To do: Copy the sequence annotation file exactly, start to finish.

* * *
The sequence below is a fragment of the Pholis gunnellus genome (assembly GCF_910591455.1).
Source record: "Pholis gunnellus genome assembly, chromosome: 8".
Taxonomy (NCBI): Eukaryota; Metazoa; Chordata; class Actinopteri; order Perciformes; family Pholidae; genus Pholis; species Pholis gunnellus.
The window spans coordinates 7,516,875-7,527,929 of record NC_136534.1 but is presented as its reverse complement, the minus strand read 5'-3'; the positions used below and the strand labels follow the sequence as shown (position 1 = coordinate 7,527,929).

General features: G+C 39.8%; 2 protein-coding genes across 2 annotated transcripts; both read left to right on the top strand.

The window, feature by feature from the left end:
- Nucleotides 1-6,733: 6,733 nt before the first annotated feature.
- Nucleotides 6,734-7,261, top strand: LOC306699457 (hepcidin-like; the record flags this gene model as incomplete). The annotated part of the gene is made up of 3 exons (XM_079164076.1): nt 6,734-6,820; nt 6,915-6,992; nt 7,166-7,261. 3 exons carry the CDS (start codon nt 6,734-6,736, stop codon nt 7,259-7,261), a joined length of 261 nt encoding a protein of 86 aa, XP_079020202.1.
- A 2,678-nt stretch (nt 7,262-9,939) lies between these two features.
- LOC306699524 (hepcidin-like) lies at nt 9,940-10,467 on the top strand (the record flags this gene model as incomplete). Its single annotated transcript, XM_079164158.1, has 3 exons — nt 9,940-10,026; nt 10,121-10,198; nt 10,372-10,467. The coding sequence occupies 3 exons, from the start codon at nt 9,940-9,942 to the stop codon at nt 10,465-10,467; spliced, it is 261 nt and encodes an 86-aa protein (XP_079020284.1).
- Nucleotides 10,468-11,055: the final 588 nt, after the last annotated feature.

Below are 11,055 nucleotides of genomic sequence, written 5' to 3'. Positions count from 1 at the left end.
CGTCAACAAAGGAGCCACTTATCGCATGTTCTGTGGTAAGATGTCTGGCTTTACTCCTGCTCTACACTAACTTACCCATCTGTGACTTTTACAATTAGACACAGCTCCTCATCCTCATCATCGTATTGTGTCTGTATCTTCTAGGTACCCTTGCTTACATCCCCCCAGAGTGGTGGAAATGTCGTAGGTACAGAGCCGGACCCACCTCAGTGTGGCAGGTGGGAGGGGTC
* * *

The sequence below is a fragment of the Pholis gunnellus genome (assembly GCF_910591455.1).
Source record: "Pholis gunnellus genome assembly, chromosome: 8".
Taxonomy (NCBI): Eukaryota; Metazoa; Chordata; class Actinopteri; order Perciformes; family Pholidae; genus Pholis; species Pholis gunnellus.
The window spans coordinates 7,516,875-7,527,929 of record NC_136534.1 but is presented as its reverse complement, the minus strand read 5'-3'; the positions used below and the strand labels follow the sequence as shown (position 1 = coordinate 7,527,929).

General features: G+C 39.8%; 2 protein-coding genes across 2 annotated transcripts; both read left to right on the top strand.

The window, feature by feature from the left end:
- Nucleotides 1-6,733: 6,733 nt before the first annotated feature.
- Nucleotides 6,734-7,261, top strand: LOC306699457 (hepcidin-like; the record flags this gene model as incomplete). The annotated part of the gene is made up of 3 exons (XM_079164076.1): nt 6,734-6,820; nt 6,915-6,992; nt 7,166-7,261. 3 exons carry the CDS (start codon nt 6,734-6,736, stop codon nt 7,259-7,261), a joined length of 261 nt encoding a protein of 86 aa, XP_079020202.1.
- A 2,678-nt stretch (nt 7,262-9,939) lies between these two features.
- LOC306699524 (hepcidin-like) lies at nt 9,940-10,467 on the top strand (the record flags this gene model as incomplete). Its single annotated transcript, XM_079164158.1, has 3 exons — nt 9,940-10,026; nt 10,121-10,198; nt 10,372-10,467. The coding sequence occupies 3 exons, from the start codon at nt 9,940-9,942 to the stop codon at nt 10,465-10,467; spliced, it is 261 nt and encodes an 86-aa protein (XP_079020284.1).
- Nucleotides 10,468-11,055: the final 588 nt, after the last annotated feature.

Below are 11,055 nucleotides of genomic sequence, written 5' to 3'. Positions count from 1 at the left end.
CGTCAACAAAGGAGCCACTTATCGCATGTTCTGTGGTAAGATGTCTGGCTTTACTCCTGCTCTACACTAACTTACCCATCTGTGACTTTTACAATTAGACACAGCTCCTCATCCTCATCATCGTATTGTGTCTGTATCTTCTAGGTACCCTTGCTTACATCCCCCCAGAGTGGTGGAAATGTCGTAGGTACAGAGCCGGACCCACCTCAGTGTGGCAGGTGGGAGGGGTC